Common video issues¶
Optimal vsync performance with dynamic rate control¶
RetroArch uses Dynamic Rate Control to synchronize both video and audio at the same time. Synchronizing like this is a very demanding task timing-wise and dynamic rate control helps smooth out imperfections in timing which are guaranteed to arise. It can be disabled, but be aware that proper video/audio sync is nearly impossible to obtain.
While using RetroArch, the default settings might not be adequate, and you might experience video stuttering and/or audio crackling. For correct synchronization, video_refresh_rate must be configured for your monitor. It cannot be detected accurately enough by OS-provided APIs (i.e. they tend to blatantly lie). For proper behavior, an accuracy of roughly ~0.1% is needed for dynamic rate control to smooth out the drifting. This is trivial to obtain by measuring manually under normal conditions. Without dynamic rate control one would need a "perfect" measurement which obviously isn't possible without special hardware.
RetroArch can give you an estimate of your monitors refresh rate under video settings, which is updated in real-time using a running average over frame times. Make sure vysnc is enabled and working. Also make sure you're running in full-screen for more accurate results (compositors can easily interfere with timing). Press accept button on the estimated refresh rate to configure RetroArch with the estimated rate. If the running average isn't drifting much anymore, it's probably a good result.
You can also have RetroArch log the output at the end and configure things more manually. Start RetroArch directly in RGUI with retroarch --verbose --menu. Let it run uninterrupted for at least 4096 frames (displayed in title bar), and exit. In the log, you should see something like:
If you're unsure about the result, run this test several times and see if the results are consistent. Some systems tend to have very unreliable vsync behavior and this result will wildly fluctuate. You can use this value in
video_refresh_rate and the video and audio should ideally be butter smooth if the game's FPS and monitor FPS are relatively close to each other. Playing a PAL game on 60 Hz monitor won't be perfect no matter what you do, however.
If your video driver has very bad performance, it is possible to run it on a thread to avoid almost all video driver overhead. Set video_threaded = true in config. Butter smooth VSync behavior in this case is impossible however, and latency might increase slighly. Use only if you cannot obtain full speed otherwise.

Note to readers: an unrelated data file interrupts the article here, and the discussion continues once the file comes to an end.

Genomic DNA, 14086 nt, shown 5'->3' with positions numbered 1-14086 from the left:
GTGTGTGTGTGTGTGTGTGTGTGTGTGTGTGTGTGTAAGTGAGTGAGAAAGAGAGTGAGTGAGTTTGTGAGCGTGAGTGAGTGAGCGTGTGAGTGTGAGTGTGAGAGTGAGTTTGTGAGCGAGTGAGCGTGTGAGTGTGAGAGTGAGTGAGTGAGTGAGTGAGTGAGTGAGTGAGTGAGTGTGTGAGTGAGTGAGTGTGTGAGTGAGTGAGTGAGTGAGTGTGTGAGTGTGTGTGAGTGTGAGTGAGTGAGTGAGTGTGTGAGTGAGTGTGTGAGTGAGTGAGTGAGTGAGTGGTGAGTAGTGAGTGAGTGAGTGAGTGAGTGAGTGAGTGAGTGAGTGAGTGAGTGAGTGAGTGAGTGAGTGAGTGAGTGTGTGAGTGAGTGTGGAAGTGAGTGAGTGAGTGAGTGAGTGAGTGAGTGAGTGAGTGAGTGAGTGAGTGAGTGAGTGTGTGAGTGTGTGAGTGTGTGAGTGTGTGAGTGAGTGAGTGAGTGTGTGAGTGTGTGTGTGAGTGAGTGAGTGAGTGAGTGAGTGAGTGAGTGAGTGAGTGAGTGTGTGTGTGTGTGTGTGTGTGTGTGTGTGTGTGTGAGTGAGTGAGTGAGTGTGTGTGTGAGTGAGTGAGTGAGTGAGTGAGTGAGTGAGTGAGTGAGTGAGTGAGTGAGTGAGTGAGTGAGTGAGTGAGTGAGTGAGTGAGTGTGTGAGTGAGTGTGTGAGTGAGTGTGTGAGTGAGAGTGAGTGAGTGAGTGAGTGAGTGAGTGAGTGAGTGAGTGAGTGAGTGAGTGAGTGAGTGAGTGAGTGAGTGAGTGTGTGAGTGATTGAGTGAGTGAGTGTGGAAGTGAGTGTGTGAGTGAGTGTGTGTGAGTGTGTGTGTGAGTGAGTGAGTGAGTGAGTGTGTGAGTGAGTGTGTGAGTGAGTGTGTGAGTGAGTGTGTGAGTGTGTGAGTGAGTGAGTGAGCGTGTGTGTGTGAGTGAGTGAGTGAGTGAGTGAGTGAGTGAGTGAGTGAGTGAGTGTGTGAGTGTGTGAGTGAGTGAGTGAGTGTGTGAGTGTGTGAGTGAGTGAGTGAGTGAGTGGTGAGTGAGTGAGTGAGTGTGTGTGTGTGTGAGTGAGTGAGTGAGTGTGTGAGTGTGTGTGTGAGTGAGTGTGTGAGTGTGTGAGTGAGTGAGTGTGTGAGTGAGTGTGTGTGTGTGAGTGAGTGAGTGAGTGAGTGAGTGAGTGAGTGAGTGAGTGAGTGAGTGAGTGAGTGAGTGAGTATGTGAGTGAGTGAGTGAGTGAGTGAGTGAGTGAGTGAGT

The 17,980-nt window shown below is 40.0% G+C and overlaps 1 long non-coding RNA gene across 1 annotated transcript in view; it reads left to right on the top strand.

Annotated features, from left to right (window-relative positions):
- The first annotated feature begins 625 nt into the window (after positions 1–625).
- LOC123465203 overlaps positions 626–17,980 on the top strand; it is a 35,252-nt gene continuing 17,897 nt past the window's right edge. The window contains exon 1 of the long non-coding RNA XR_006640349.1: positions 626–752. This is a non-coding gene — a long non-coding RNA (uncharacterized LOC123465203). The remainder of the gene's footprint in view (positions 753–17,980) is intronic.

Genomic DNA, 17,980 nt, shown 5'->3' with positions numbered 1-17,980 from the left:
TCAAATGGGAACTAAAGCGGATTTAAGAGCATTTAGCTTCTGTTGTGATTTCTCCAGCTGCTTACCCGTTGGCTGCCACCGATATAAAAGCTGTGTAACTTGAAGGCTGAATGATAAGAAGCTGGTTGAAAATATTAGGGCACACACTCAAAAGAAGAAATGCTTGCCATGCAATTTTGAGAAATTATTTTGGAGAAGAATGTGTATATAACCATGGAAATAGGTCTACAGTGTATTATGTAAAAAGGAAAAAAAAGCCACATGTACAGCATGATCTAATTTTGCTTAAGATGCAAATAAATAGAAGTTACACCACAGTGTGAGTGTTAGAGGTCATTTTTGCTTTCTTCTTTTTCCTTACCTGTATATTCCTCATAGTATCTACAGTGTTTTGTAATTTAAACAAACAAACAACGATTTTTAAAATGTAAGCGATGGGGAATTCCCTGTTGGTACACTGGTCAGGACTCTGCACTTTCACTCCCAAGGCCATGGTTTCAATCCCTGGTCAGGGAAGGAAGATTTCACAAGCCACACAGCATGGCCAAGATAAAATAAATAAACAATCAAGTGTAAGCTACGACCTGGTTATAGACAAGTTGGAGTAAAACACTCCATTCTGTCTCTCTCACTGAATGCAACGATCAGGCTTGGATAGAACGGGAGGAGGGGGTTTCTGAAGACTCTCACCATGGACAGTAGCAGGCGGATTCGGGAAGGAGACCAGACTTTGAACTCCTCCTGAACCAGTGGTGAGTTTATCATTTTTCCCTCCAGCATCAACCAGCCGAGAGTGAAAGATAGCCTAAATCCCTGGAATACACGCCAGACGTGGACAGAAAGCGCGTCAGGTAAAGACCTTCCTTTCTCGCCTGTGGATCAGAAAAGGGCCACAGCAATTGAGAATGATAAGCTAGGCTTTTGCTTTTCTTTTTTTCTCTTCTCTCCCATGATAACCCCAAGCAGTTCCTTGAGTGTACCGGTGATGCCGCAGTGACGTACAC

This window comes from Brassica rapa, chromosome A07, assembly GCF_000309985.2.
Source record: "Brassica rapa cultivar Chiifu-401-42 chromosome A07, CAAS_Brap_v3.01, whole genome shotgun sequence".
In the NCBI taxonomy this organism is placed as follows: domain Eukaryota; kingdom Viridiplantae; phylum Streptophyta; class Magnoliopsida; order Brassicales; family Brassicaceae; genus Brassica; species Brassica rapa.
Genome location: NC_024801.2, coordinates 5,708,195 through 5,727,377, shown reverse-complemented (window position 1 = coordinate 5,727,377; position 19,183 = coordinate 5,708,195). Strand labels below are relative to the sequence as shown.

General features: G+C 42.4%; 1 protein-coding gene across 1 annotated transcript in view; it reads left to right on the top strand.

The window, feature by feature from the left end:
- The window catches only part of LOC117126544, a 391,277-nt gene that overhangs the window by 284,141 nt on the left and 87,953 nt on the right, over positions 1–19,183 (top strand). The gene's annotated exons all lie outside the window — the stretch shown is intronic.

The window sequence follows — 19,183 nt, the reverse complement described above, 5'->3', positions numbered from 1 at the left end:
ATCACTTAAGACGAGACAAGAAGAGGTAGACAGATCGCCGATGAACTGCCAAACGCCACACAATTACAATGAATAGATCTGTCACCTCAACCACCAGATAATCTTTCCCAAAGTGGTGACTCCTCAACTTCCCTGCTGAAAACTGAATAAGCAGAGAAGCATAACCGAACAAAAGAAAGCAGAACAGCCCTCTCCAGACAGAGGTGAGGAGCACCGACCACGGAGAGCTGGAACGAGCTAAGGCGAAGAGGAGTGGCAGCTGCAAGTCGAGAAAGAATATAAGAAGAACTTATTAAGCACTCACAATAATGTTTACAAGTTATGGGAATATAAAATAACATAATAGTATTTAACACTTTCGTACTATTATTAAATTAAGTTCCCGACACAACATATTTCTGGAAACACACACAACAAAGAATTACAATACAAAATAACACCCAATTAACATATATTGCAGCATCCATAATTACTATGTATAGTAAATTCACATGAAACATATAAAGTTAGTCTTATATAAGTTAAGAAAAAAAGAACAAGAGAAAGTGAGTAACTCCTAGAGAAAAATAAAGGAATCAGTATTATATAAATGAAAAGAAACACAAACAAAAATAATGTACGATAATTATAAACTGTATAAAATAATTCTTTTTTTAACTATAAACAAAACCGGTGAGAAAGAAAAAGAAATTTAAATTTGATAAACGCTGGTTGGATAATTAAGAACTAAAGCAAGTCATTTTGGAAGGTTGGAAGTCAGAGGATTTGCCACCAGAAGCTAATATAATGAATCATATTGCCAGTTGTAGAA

Low frame rate¶
Make sure your system meets the requirement of the core you picked.
See if your core options aren't set too high for your system.
Lower the video scale setting.
Try another video driver.
Try enabling threaded video in the video options.
Windows Vista and up video problems¶
Windows Vista and up suffer problems with OpenGL in windowed mode where it appears to be impossible to obtain proper, smooth VSync behavior no matter what you do. If you are annoyed by this problem, and still want to play in windowed mode, you should use the D3D driver which doesn't have this problem. Disabling Aero sometimes helps OpenGL VSync behavior.
There have been cases reported on excessive input lag in Windows for some users. It's not really input latency, but video driver latency. Some video drivers tend to buffer way too much in the name of increased performance. This problem is explained by Carmack here.
RetroArch recently got an option to use a swap/fence sync method in OpenGL driver, which is reported to greatly lower input latency (thread). To enable it, set video_hard_sync = true in config or enable it from RGUI. To ensure that this sync method is actually used, make sure that you see this in the log:
Do note that this sync method can greatly reduce performance, and can turn smooth 60 fps into crawling 30 fps if there was not enough headroom in the performance. If you use KMS mode, using
video_hard_sync won't help as it already does something like this.
Why isn’t my BIOS working?¶
- Make sure the BIOS files are placed into the correct directory
- Make sure they are named correctly so the core can identify them.
- Make sure it’s the correct version/region of a BIOS.
- Make sure your files are not corrupted (bad source, broken download, etc.).
- Make sure to check the log for any errors.
Getting ready to ask for help¶
When problems arise with RetroArch, it is helpful for the developers and other volunteers to have certain standard information in order to find a solution. When requesting help with a RetroArch issue, please try to include:
- A description of the problem: What did you expect to happen, and what happened instead?
- The version of RetroArch you are using
- The hardware and operating system that you are using
- If the problem occurs while using a core: What is the the core name, its version, and the name of the game or media you were playing?
- RetroArch log files recorded when the problem occurs
See: Generating RetroArch Logs
"OK, I've done these things. Where can I get help?"¶
If you have questions or issues which cannot be resolved on your own, visit the RetroArch forum
"I know my problem is a bug. Where can I report it?"¶
You can report issues in the RetroArch issues tracker.